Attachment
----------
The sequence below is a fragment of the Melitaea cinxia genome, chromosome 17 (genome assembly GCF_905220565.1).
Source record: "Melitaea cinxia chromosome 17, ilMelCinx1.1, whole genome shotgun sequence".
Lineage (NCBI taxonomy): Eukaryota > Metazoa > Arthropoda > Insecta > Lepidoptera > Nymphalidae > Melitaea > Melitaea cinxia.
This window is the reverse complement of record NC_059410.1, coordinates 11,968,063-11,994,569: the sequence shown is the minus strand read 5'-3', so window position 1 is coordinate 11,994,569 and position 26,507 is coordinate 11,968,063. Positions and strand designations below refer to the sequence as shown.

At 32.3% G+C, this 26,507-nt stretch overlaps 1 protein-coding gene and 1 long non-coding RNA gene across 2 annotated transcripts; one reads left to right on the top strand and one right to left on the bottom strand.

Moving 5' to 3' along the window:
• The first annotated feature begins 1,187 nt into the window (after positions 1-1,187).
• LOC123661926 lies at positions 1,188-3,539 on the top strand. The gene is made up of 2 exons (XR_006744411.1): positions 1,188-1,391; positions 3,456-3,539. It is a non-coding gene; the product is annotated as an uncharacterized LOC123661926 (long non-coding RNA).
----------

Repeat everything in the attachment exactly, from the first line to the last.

The sequence below is a fragment of the Melitaea cinxia genome, chromosome 17 (genome assembly GCF_905220565.1).
Source record: "Melitaea cinxia chromosome 17, ilMelCinx1.1, whole genome shotgun sequence".
Lineage (NCBI taxonomy): Eukaryota > Metazoa > Arthropoda > Insecta > Lepidoptera > Nymphalidae > Melitaea > Melitaea cinxia.
This window is the reverse complement of record NC_059410.1, coordinates 11,968,063-11,994,569: the sequence shown is the minus strand read 5'-3', so window position 1 is coordinate 11,994,569 and position 26,507 is coordinate 11,968,063. Positions and strand designations below refer to the sequence as shown.

At 32.3% G+C, this 26,507-nt stretch overlaps 1 protein-coding gene and 1 long non-coding RNA gene across 2 annotated transcripts; one reads left to right on the top strand and one right to left on the bottom strand.

Moving 5' to 3' along the window:
• The first annotated feature begins 1,187 nt into the window (after positions 1-1,187).
• LOC123661926 lies at positions 1,188-3,539 on the top strand. The gene is made up of 2 exons (XR_006744411.1): positions 1,188-1,391; positions 3,456-3,539. It is a non-coding gene; the product is annotated as an uncharacterized LOC123661926 (long non-coding RNA).